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Chairman Bachus: Tsunami of Regulatory Mandates Could Push Jobs “Right Out of the Country”

Washington, June 16, 2011 -

WASHINGTON – Financial Services Committee Chairman Spencer Bachus made the following statement today during a Full Committee hearing to examine the international implications of the Dodd-Frank Act on U.S. economic competitiveness:

“When President Obama signed the Dodd-Frank Act into law last summer, he set in motion the most ambitious changes to financial institution regulation since the Great Depression.  While American regulators and financial institutions sort through its 2,300 pages to find out what the new legislation means for them and race to meet its deadlines, the international implications of the law have garnered relatively little attention.  Receiving even less attention has been the work of the Basel Committee on Banking Supervision. Last November, the G-20 formally adopted its recommendations for ‘Basel III,’ a new global framework for determining the minimum amount of capital that banks must hold to cushion against losses or insolvency.  These complex matters are too significant to ignore.

“During today’s hearing we will examine the implementation of these new bank regulations and the implications for the competitiveness of our financial markets.  We need to know: if we lead, will others follow?  Does it matter?  It has been said that if banks impose costs and risks on a country’s economy, the country is better off with rules that limit the risks and costs even if others are not doing the same.  This might be true if the only risks and costs to a country were the risks and costs of a bank failure.  But there are other threats and dangers.  If we over-regulate and ignore the plans of the rest of the world, then I fear we will push capital, industry and jobs right out of our country. 

“At a time when each new release of government data seems to underscore the fragility of the economic recovery, it is fair to ask Treasury and the other agencies represented on our first panel whether they have carefully considered the cumulative effect that the tsunami of regulatory mandates unleashed by the Dodd-Frank Act is having on the real economy.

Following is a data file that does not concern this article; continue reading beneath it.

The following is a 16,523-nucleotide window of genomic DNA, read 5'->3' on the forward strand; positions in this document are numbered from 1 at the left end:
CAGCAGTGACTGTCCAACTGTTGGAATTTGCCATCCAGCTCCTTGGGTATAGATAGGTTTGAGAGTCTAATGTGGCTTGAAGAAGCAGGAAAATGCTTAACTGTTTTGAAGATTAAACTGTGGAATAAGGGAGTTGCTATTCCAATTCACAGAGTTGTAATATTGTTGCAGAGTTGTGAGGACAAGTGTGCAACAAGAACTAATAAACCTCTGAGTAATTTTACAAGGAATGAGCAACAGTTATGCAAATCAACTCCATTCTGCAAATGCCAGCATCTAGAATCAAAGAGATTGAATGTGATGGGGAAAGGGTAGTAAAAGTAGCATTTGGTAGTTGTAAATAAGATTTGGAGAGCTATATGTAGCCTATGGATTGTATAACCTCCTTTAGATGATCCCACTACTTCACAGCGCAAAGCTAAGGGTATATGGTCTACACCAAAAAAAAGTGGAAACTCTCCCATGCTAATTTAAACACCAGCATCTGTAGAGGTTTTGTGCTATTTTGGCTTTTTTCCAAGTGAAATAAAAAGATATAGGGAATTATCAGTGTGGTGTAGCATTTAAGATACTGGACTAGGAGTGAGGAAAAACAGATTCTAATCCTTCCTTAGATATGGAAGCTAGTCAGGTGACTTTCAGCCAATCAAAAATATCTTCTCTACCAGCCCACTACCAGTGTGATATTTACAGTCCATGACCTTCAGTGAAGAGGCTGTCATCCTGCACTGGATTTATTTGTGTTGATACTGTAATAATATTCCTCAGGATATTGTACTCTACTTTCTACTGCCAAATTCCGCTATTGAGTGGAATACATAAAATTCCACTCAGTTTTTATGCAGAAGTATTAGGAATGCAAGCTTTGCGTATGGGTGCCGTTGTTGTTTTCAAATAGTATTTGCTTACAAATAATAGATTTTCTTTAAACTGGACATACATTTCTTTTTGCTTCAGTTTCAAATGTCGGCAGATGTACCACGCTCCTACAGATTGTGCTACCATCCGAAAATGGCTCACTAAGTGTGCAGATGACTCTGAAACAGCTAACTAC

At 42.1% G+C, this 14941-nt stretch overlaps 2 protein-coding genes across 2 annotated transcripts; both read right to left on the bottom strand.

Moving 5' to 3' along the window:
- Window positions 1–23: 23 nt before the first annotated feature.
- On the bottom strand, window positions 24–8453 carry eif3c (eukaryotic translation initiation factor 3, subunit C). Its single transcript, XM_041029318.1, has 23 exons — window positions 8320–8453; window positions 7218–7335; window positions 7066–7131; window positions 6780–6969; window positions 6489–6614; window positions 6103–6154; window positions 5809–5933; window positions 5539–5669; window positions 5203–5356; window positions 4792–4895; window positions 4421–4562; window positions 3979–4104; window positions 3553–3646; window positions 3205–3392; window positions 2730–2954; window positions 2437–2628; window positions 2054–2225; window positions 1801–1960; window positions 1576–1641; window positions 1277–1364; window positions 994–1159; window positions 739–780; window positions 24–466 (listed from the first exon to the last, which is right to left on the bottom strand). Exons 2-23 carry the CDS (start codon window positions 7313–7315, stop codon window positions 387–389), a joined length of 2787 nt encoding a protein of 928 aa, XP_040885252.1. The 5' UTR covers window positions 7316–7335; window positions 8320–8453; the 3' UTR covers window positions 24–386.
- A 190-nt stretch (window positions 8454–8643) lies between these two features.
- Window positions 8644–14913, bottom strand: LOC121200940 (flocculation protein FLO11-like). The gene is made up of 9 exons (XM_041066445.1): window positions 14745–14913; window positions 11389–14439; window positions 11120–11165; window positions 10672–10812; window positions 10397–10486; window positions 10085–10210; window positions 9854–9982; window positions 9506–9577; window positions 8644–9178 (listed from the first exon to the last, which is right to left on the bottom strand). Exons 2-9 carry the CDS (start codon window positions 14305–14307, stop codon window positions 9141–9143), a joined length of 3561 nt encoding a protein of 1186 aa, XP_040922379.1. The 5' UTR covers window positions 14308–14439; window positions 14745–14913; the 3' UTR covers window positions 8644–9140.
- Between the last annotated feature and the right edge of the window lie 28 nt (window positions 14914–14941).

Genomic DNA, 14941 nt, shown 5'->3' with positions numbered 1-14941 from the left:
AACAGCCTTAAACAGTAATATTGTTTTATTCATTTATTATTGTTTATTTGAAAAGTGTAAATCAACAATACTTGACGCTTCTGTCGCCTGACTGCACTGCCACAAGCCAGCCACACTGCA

“We will be discussing four critical issues during this hearing and raising important questions that I hope our panelists will address: 

    1.     Capital and Liquidity: Will the Basel III rules make the financial sector more stable, and if so, at what cost?  Is a banking system awash in capital worth the potential tradeoff of slower economic growth, less innovation and diminished credit availability? 

 2.     Regulation of “SIFIs”: Is Governor Tarullo’s proposal to impose additional capital requirements on SIFIs that reflect “the amount of harm a SIFI failure will inflict on the rest of the financial system” the right approach, or will it just make U.S. SIFIs less efficient and less competitive without making the system safer?  As we dial up the capital and liquidity constraints on the regulated financial sector, do we run the risk that more activity will migrate to the shadow banking system and to jurisdictions offering “light touch” regulation?

 3.    Derivatives Regulation: Should we expect that participants in derivatives markets will shift their business to non-U.S. firms if other countries refuse to follow our lead on margin and capital requirements?  How should we expect U.S. firms to compete if they face higher costs than their foreign counterparts?

 4.     Regulation of Proprietary Trading: Not even Paul Volcker claims that proprietary trading caused the financial crisis in 2008, but the Dodd-Frank Act’s “Volcker Rule” prohibits banks and non-bank financial companies from engaging in trades for their own gain.  Now that the rest of the world has rejected the call to impose similar proprietary trading bans on their institutions, what effect will unilateral U.S. application of the Volcker Rule have on the liquidity and vibrancy of our capital markets?

 “These are important questions, and I am pleased we have two distinguished panels of witnesses with us today to help answer them.”

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